Employment-based reinforcement interventions have been used to promote abstinence from drugs among chronically unemployed injection drug users. The current study utilized an employment-based reinforcement intervention to promote opiate and cocaine abstinence among opioid-dependent, HIV-positive participants who had recently completed a brief inpatient detoxification. Participants (n=46) were randomly assigned to an Abstinence & Work group that was required to provide negative urine samples in order to enter the workplace and earn incentives for work (n=16), a Work Only group that was permitted to enter the workplace and earn incentives independent of drug use (n=15), and a No Voucher control group that did not receive any incentives for working (n=15) over a 26-week period. The primary outcome was urinalysis-confirmed opiate, cocaine, and combined opiate/cocaine abstinence. Participants were 78% male and 89% African American. Results showed no significant between-group differences in urinalysis-verified drug abstinence or HIV risk behaviors during the 6-month intervention. The Work Only group had significantly greater workplace attendance and worked more minutes per day when compared to the No Voucher group. Several features of the study design, including the lack of an induction period, setting the threshold for entering the workplace too high by requiring immediate abstinence from several drugs, and increasing the risk of relapse by providing a brief detoxification that was not supported by any continued pharmacological intervention, likely prevented the workplace from becoming established as a reinforcer that could be used to promote drug abstinence. However, increases in workplace attendance have important implications for adult training programs.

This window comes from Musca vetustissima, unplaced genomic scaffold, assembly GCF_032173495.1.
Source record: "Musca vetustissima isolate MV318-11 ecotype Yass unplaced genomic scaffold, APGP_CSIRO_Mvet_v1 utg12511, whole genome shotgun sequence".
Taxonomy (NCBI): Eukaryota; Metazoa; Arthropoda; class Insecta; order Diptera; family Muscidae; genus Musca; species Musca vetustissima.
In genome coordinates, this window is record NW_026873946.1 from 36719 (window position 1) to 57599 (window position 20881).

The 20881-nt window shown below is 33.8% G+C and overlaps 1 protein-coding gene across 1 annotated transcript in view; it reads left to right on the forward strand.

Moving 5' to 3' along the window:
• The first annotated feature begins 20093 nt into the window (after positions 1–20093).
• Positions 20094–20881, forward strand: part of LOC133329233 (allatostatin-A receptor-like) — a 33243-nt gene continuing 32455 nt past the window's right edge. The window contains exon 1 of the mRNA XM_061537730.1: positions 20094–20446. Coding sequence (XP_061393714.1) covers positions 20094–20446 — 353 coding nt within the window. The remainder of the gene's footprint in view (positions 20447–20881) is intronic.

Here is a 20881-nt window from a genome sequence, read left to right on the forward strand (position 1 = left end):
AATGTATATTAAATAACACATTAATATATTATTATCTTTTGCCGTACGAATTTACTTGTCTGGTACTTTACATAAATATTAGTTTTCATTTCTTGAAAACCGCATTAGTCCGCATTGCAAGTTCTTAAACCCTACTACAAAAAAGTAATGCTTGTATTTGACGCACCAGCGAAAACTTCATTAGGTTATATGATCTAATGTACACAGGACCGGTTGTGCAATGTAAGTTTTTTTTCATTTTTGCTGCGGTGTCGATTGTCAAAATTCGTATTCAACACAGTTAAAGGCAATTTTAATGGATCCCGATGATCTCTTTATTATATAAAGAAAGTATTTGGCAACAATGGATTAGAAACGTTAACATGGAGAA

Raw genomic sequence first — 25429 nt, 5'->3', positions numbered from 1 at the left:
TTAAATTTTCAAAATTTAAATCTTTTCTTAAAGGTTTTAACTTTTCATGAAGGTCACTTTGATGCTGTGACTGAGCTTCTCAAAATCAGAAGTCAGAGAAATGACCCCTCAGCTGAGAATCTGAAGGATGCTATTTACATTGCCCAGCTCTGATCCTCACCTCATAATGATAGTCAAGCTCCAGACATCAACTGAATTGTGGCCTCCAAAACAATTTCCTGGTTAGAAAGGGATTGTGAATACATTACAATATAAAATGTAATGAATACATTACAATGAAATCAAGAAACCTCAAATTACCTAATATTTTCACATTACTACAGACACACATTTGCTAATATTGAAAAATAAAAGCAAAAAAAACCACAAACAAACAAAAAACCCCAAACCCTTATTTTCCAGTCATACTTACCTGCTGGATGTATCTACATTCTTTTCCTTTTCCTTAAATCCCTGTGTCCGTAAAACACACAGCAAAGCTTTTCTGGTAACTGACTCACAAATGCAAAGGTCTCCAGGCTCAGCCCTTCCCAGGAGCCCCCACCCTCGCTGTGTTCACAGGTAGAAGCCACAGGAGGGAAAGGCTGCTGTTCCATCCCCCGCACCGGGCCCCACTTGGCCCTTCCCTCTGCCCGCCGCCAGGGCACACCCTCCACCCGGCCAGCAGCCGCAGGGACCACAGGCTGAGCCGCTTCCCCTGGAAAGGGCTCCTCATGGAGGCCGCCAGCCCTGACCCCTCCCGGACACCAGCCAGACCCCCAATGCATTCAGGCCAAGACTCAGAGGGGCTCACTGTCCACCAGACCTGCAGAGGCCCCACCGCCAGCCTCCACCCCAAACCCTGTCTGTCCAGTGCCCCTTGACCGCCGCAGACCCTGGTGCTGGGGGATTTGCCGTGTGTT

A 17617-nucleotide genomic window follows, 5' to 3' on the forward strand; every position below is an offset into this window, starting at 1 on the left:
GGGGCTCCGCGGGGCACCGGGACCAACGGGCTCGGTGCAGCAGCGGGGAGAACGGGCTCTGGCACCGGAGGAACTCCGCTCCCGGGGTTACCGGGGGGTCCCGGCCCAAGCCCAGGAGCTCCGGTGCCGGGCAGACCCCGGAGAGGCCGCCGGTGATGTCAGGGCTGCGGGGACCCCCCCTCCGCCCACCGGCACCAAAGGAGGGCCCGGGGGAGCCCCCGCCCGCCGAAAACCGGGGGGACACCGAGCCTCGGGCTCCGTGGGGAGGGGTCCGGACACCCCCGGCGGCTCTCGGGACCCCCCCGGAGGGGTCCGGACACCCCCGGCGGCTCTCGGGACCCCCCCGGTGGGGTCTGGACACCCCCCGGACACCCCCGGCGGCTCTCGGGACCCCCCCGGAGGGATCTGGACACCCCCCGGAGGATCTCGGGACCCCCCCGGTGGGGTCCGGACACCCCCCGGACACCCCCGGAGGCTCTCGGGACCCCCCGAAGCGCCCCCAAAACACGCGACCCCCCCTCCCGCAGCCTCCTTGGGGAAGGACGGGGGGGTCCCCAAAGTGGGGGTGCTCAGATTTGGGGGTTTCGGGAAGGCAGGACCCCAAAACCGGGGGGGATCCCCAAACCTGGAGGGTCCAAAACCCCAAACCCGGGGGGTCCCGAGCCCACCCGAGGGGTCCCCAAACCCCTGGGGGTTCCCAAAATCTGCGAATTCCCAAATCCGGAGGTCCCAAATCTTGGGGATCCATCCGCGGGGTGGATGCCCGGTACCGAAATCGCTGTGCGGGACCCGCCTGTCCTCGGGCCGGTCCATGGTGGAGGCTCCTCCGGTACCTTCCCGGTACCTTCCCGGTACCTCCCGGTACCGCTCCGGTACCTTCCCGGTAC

PMCID: PMC4332775  PMID: 24490712
HIV; contingency management; therapeutic workplace; incentive; injection drug use
5.  The Effectiveness of Community Action in Reducing Risky Alcohol Consumption and Harm: A Cluster Randomised Controlled Trial 
PLoS Medicine  2014;11(3):e1001617.
In a cluster randomized controlled trial, Anthony Shakeshaft and colleagues measure the effectiveness of a multi-component community-based intervention for reducing alcohol-related harm.
The World Health Organization, governments, and communities agree that community action is likely to reduce risky alcohol consumption and harm. Despite this agreement, there is little rigorous evidence that community action is effective: of the six randomised trials of community action published to date, all were US-based and focused on young people (rather than the whole community), and their outcomes were limited to self-report or alcohol purchase attempts. The objective of this study was to conduct the first non-US randomised controlled trial (RCT) of community action to quantify the effectiveness of this approach in reducing risky alcohol consumption and harms measured using both self-report and routinely collected data.
Methods and Findings